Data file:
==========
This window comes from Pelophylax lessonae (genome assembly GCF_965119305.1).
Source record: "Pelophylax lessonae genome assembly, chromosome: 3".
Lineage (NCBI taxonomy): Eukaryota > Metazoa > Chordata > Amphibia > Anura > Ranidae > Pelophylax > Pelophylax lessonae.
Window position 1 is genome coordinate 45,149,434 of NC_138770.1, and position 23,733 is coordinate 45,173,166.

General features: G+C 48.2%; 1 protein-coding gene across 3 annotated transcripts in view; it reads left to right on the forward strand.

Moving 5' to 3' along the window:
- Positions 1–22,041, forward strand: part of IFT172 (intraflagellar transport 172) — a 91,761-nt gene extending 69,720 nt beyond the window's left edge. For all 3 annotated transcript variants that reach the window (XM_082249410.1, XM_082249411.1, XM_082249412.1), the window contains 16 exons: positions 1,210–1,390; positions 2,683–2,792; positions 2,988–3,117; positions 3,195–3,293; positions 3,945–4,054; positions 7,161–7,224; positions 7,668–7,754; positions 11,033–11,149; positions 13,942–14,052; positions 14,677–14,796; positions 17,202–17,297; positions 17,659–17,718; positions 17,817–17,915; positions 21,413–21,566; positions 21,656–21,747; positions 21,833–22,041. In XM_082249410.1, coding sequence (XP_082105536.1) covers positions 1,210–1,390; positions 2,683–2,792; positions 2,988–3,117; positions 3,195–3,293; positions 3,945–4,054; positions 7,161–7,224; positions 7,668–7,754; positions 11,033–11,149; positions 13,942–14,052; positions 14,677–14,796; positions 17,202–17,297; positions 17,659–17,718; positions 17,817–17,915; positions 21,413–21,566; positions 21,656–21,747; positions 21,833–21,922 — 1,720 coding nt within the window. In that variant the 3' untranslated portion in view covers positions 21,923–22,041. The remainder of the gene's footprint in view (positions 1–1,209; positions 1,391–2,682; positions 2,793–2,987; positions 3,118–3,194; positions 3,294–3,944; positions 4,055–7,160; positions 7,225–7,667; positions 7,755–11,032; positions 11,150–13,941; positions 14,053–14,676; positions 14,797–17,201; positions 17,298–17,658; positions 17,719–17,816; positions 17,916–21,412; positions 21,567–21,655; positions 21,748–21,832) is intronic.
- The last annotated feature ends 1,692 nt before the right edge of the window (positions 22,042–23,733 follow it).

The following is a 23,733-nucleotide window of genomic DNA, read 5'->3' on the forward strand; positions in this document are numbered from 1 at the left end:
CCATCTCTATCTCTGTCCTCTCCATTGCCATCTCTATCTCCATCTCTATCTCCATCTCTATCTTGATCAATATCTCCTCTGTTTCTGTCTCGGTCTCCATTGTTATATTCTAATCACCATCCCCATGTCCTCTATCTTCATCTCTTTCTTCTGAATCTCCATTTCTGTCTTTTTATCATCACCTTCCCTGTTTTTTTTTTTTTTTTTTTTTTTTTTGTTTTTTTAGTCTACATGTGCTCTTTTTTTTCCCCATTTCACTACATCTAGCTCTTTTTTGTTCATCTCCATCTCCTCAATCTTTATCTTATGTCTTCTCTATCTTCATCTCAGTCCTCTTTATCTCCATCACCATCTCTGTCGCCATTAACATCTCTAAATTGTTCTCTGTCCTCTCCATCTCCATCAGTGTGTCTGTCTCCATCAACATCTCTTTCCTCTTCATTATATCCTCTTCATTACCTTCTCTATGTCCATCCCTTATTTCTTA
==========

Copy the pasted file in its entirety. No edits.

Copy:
This window comes from Pelophylax lessonae (genome assembly GCF_965119305.1).
Source record: "Pelophylax lessonae genome assembly, chromosome: 3".
Lineage (NCBI taxonomy): Eukaryota > Metazoa > Chordata > Amphibia > Anura > Ranidae > Pelophylax > Pelophylax lessonae.
Window position 1 is genome coordinate 45,149,434 of NC_138770.1, and position 23,733 is coordinate 45,173,166.

General features: G+C 48.2%; 1 protein-coding gene across 3 annotated transcripts in view; it reads left to right on the forward strand.

Moving 5' to 3' along the window:
- Positions 1–22,041, forward strand: part of IFT172 (intraflagellar transport 172) — a 91,761-nt gene extending 69,720 nt beyond the window's left edge. For all 3 annotated transcript variants that reach the window (XM_082249410.1, XM_082249411.1, XM_082249412.1), the window contains 16 exons: positions 1,210–1,390; positions 2,683–2,792; positions 2,988–3,117; positions 3,195–3,293; positions 3,945–4,054; positions 7,161–7,224; positions 7,668–7,754; positions 11,033–11,149; positions 13,942–14,052; positions 14,677–14,796; positions 17,202–17,297; positions 17,659–17,718; positions 17,817–17,915; positions 21,413–21,566; positions 21,656–21,747; positions 21,833–22,041. In XM_082249410.1, coding sequence (XP_082105536.1) covers positions 1,210–1,390; positions 2,683–2,792; positions 2,988–3,117; positions 3,195–3,293; positions 3,945–4,054; positions 7,161–7,224; positions 7,668–7,754; positions 11,033–11,149; positions 13,942–14,052; positions 14,677–14,796; positions 17,202–17,297; positions 17,659–17,718; positions 17,817–17,915; positions 21,413–21,566; positions 21,656–21,747; positions 21,833–21,922 — 1,720 coding nt within the window. In that variant the 3' untranslated portion in view covers positions 21,923–22,041. The remainder of the gene's footprint in view (positions 1–1,209; positions 1,391–2,682; positions 2,793–2,987; positions 3,118–3,194; positions 3,294–3,944; positions 4,055–7,160; positions 7,225–7,667; positions 7,755–11,032; positions 11,150–13,941; positions 14,053–14,676; positions 14,797–17,201; positions 17,298–17,658; positions 17,719–17,816; positions 17,916–21,412; positions 21,567–21,655; positions 21,748–21,832) is intronic.
- The last annotated feature ends 1,692 nt before the right edge of the window (positions 22,042–23,733 follow it).

The following is a 23,733-nucleotide window of genomic DNA, read 5'->3' on the forward strand; positions in this document are numbered from 1 at the left end:
CCATCTCTATCTCTGTCCTCTCCATTGCCATCTCTATCTCCATCTCTATCTCCATCTCTATCTTGATCAATATCTCCTCTGTTTCTGTCTCGGTCTCCATTGTTATATTCTAATCACCATCCCCATGTCCTCTATCTTCATCTCTTTCTTCTGAATCTCCATTTCTGTCTTTTTATCATCACCTTCCCTGTTTTTTTTTTTTTTTTTTTTTTTTTTGTTTTTTTAGTCTACATGTGCTCTTTTTTTTCCCCATTTCACTACATCTAGCTCTTTTTTGTTCATCTCCATCTCCTCAATCTTTATCTTATGTCTTCTCTATCTTCATCTCAGTCCTCTTTATCTCCATCACCATCTCTGTCGCCATTAACATCTCTAAATTGTTCTCTGTCCTCTCCATCTCCATCAGTGTGTCTGTCTCCATCAACATCTCTTTCCTCTTCATTATATCCTCTTCATTACCTTCTCTATGTCCATCCCTTATTTCTTA